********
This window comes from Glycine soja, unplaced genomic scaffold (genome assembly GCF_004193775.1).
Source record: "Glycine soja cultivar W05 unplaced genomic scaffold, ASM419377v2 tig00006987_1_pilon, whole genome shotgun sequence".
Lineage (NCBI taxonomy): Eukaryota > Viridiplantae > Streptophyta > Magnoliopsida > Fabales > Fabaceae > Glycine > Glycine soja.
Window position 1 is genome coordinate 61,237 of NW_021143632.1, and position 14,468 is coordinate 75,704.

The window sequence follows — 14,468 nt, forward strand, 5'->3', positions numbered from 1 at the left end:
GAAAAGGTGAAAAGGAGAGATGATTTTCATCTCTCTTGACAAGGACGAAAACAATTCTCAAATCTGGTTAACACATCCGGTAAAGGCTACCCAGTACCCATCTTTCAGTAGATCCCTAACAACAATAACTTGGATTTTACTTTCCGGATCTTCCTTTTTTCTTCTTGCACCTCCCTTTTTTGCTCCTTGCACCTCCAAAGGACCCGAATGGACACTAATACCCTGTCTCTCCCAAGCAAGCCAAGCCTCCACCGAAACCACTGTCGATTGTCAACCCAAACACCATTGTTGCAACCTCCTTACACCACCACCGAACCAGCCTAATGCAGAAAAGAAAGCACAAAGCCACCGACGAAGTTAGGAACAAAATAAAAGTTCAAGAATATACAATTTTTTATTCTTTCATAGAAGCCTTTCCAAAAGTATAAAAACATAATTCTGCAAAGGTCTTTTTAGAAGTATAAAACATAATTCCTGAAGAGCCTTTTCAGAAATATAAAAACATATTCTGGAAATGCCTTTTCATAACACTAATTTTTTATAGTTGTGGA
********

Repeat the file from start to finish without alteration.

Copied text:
This window comes from Glycine soja, unplaced genomic scaffold (genome assembly GCF_004193775.1).
Source record: "Glycine soja cultivar W05 unplaced genomic scaffold, ASM419377v2 tig00006987_1_pilon, whole genome shotgun sequence".
Lineage (NCBI taxonomy): Eukaryota > Viridiplantae > Streptophyta > Magnoliopsida > Fabales > Fabaceae > Glycine > Glycine soja.
Window position 1 is genome coordinate 61,237 of NW_021143632.1, and position 14,468 is coordinate 75,704.

The window sequence follows — 14,468 nt, forward strand, 5'->3', positions numbered from 1 at the left end:
GAAAAGGTGAAAAGGAGAGATGATTTTCATCTCTCTTGACAAGGACGAAAACAATTCTCAAATCTGGTTAACACATCCGGTAAAGGCTACCCAGTACCCATCTTTCAGTAGATCCCTAACAACAATAACTTGGATTTTACTTTCCGGATCTTCCTTTTTTCTTCTTGCACCTCCCTTTTTTGCTCCTTGCACCTCCAAAGGACCCGAATGGACACTAATACCCTGTCTCTCCCAAGCAAGCCAAGCCTCCACCGAAACCACTGTCGATTGTCAACCCAAACACCATTGTTGCAACCTCCTTACACCACCACCGAACCAGCCTAATGCAGAAAAGAAAGCACAAAGCCACCGACGAAGTTAGGAACAAAATAAAAGTTCAAGAATATACAATTTTTTATTCTTTCATAGAAGCCTTTCCAAAAGTATAAAAACATAATTCTGCAAAGGTCTTTTTAGAAGTATAAAACATAATTCCTGAAGAGCCTTTTCAGAAATATAAAAACATATTCTGGAAATGCCTTTTCATAACACTAATTTTTTATAGTTGTGGA